Fr (Dr) John Trigilio is a priest of the Diocese of Harrisburg, Pennsylvania, and President of the US Confraternity of Catholic Clergy, an association of priests loyal to the magisterium. He is also a regular presenter and adviser with EWTN. This article is reprinted with his permission.
Sad news permeated the Diocese of Harrisburg on 14 November 2009 for Benedict XVI had appointed our beloved bishop to take over the Diocese of South Bend-Fort Wayne, Indiana.
Earlier, Bishop Kevin C. Rhoades was celebrant at Mass at the Basilica of the National Shrine of the Immaculate Conception in Washington, DC. There were at least 4,000 faithful from the Harrisburg Diocese at the Shrine.
Bishop Rhoades and Fr Ray LaVoie (Vocations Director) brought our seminary census to over 45, exceeding the much larger Archdiocese of Philadelphia for the first time ever.
A native son from Lebanon, Pennsylvania, Bishop Rhoades had been parish priest of St Francis of Assisi Church in Harrisburg and then taught as a professor and finally became rector of Mount Saint Mary Seminary, Emmitsburg, Maryland.
During his short five years here in our diocese (2004-2009), we have seen a stable and permanent Extraordinary Form parish (Mater Ecclesiae) erected under the care of the Fraternity of Saint Peter; lots of vocations to the priesthood; and restoration of the permanent diaconate. When the Cathedral was renovated, Bishop Rhoades insisted the tabernacle be restored to its proper place in the middle and centre of the sanctuary.
At only 52 years of age, Bishop Rhoades will most likely be promoted again in the near and foreseeable future to become an archbishop and probably cardinal of a major see in the USA.
Teacher and pastor
We are praying to the Holy Spirit and Our Lady, Mother of the Church, that we be sent another gem like Bishop Rhoades. Not an accountant or manager bishop, but a teacher/pastor bishop who also knows how to shepherd rather than relinquishing authority to sycophant bureaucrats who have political agendas and not the good of Holy Mother Church in their minds. Pray for us.
Most of us priests consider ourselves blessed if our bishop is at least friendly toward us. But even if he is not, it is far more important and necessary that he be a just, honest, orthodox, reverent, compassionate and courageous bishop. Just like parents should not seek to be 'friends' to their children, bishops do not need to be 'friends' - they need to be pastors. Friendly, yes; friends, maybe; pastors, always.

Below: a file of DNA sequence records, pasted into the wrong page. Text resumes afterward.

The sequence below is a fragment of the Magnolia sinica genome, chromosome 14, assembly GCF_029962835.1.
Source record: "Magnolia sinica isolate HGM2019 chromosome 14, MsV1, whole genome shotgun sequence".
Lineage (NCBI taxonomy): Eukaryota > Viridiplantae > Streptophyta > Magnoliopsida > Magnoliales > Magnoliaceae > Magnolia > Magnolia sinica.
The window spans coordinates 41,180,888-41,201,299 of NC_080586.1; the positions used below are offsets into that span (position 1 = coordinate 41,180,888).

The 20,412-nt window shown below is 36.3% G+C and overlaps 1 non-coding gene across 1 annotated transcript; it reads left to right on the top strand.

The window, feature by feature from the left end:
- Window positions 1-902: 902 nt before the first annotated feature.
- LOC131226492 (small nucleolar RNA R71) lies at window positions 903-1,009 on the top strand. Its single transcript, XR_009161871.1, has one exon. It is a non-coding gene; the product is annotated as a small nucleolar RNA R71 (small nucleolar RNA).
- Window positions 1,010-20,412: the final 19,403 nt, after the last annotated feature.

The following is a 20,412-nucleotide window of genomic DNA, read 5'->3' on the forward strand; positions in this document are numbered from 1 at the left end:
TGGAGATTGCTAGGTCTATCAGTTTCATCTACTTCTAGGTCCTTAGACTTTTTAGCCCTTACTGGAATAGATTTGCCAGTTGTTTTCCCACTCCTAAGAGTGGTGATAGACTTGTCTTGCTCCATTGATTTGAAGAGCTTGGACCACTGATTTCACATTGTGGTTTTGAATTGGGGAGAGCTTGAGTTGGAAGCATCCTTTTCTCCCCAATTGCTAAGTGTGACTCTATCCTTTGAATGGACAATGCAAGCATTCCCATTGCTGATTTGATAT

Bishop Rhoades is a pastor bishop. Friendly but still in charge. I went to seminary with a bishop (he wasn't one then, but became one later, of course), Byzantine Bishop William Skurla of the Eparchy of Passaic for the Ruthenians. We were friends and schoolmates. But he is not my boss.
My boss was one of the few bishops who despite his fullness of priesthood and his episcopal authority, nevertheless showed appreciation and respect to his brother priests. That goes a long way. Like the Captain or Admiral, Colonel or General in the military, you have the authority to give orders but the respect of your men is something you earn by the way you treat them.
Bishop Rhoades is the first bishop to personally thank me for the books on religion I wrote and for the shows I taped for EWTN. He is the first bishop to show enthusiastic support for the Confraternity of Catholic Clergy (a national association of priests and deacons committed to ongoing spiritual, theological and pastoral formation in a fraternal setting).
Previous bishops simply said nothing. I was grateful they never ordered me to stop doing what I was doing on my own free time, but he was the first to actually affirm and thank me and my colleague (Father Ken Brighenti) for utilising our time and talents, first in the parish and then for Holy Mother Church at large.
Fortunately, there are more bishops like Bishop Rhoades who do not see their mission as accountant, business manager or politician. They see the diocese as a pastor sees his parish. Pope John Paul the Great told us that pastors must love their parishioners like a groom loves his bride (like Jesus loves the Church).
It does not matter if the individual is a scholar or academic, a great orator or preacher, or an efficient organiser. What the People of God want and what the priests, deacons, religious and laity deserve is a man of God, loyal to the Roman Pontiff; strong enough to do what has to be done and say what has to be said (especially to his clergy and to Catholic politicians); and humble enough to know he makes mistakes like the rest of us but can also learn from them and do better again and again.
Like the Apostles, bishops as their successors need to support their priests, challenge us, guide us, correct us, and love us. We promised respect and obedience to the bishop and his successors. The bishop swears an oath of fidelity.
God has blessed us with great popes in recent history and with some phenomenal bishops as well. It is easy to take pot-shots and gripe about the bad or mediocre ones. The same can be said of us priests and pastors, too. Better for us to identify and support the good ones and let the others become extinct on their own.
Following the 2009 Year for Priests we priests need to pray for one another but we also need to pray for our bishops. It is not public opinion polls or legal advice that our shepherds need, it is divine grace from Holy Orders and their personal commitment to place the common good of the diocese before all else.
I hope and pray (and trust) the Lord will bless us again with another superb, competent and wonderful bishop to shepherd our diocese.